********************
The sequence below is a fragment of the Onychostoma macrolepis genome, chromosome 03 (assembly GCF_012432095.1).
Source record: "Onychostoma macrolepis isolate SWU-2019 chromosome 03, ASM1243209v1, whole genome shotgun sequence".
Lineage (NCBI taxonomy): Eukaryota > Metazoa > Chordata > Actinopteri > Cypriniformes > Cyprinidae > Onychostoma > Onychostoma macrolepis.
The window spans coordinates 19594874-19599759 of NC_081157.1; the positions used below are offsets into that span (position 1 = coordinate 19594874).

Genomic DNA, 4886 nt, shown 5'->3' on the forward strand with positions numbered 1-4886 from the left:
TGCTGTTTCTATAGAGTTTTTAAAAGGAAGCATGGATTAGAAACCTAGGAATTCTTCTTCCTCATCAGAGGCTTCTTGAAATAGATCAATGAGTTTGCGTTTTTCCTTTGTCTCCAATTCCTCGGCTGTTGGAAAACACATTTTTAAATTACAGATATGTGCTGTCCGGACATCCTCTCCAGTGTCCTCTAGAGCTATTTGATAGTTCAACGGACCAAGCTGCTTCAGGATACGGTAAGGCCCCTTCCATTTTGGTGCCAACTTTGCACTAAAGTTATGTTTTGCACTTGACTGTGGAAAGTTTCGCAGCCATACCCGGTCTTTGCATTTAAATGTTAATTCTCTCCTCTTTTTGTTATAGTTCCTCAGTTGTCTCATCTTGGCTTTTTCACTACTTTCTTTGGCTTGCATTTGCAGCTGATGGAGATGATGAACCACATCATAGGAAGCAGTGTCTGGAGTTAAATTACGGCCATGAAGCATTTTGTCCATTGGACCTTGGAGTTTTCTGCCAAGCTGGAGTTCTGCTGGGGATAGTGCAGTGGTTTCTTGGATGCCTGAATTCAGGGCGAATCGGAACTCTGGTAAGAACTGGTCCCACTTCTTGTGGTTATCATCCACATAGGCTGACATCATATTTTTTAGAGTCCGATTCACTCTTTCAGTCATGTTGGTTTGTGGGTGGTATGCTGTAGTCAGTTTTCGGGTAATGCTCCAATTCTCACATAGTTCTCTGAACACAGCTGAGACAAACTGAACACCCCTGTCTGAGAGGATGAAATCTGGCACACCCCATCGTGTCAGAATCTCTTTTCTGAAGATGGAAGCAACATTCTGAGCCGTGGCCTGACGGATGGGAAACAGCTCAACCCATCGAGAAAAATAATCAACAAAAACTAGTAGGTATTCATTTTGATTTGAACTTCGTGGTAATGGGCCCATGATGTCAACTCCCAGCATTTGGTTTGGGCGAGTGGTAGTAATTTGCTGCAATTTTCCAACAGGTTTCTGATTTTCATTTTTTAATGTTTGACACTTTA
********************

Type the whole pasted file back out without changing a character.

The sequence below is a fragment of the Onychostoma macrolepis genome, chromosome 03 (assembly GCF_012432095.1).
Source record: "Onychostoma macrolepis isolate SWU-2019 chromosome 03, ASM1243209v1, whole genome shotgun sequence".
Lineage (NCBI taxonomy): Eukaryota > Metazoa > Chordata > Actinopteri > Cypriniformes > Cyprinidae > Onychostoma > Onychostoma macrolepis.
The window spans coordinates 19594874-19599759 of NC_081157.1; the positions used below are offsets into that span (position 1 = coordinate 19594874).

Genomic DNA, 4886 nt, shown 5'->3' on the forward strand with positions numbered 1-4886 from the left:
TGCTGTTTCTATAGAGTTTTTAAAAGGAAGCATGGATTAGAAACCTAGGAATTCTTCTTCCTCATCAGAGGCTTCTTGAAATAGATCAATGAGTTTGCGTTTTTCCTTTGTCTCCAATTCCTCGGCTGTTGGAAAACACATTTTTAAATTACAGATATGTGCTGTCCGGACATCCTCTCCAGTGTCCTCTAGAGCTATTTGATAGTTCAACGGACCAAGCTGCTTCAGGATACGGTAAGGCCCCTTCCATTTTGGTGCCAACTTTGCACTAAAGTTATGTTTTGCACTTGACTGTGGAAAGTTTCGCAGCCATACCCGGTCTTTGCATTTAAATGTTAATTCTCTCCTCTTTTTGTTATAGTTCCTCAGTTGTCTCATCTTGGCTTTTTCACTACTTTCTTTGGCTTGCATTTGCAGCTGATGGAGATGATGAACCACATCATAGGAAGCAGTGTCTGGAGTTAAATTACGGCCATGAAGCATTTTGTCCATTGGACCTTGGAGTTTTCTGCCAAGCTGGAGTTCTGCTGGGGATAGTGCAGTGGTTTCTTGGATGCCTGAATTCAGGGCGAATCGGAACTCTGGTAAGAACTGGTCCCACTTCTTGTGGTTATCATCCACATAGGCTGACATCATATTTTTTAGAGTCCGATTCACTCTTTCAGTCATGTTGGTTTGTGGGTGGTATGCTGTAGTCAGTTTTCGGGTAATGCTCCAATTCTCACATAGTTCTCTGAACACAGCTGAGACAAACTGAACACCCCTGTCTGAGAGGATGAAATCTGGCACACCCCATCGTGTCAGAATCTCTTTTCTGAAGATGGAAGCAACATTCTGAGCCGTGGCCTGACGGATGGGAAACAGCTCAACCCATCGAGAAAAATAATCAACAAAAACTAGTAGGTATTCATTTTGATTTGAACTTCGTGGTAATGGGCCCATGATGTCAACTCCCAGCATTTGGTTTGGGCGAGTGGTAGTAATTTGCTGCAATTTTCCAACAGGTTTCTGATTTTCATTTTTTAATGTTTGACACTTTA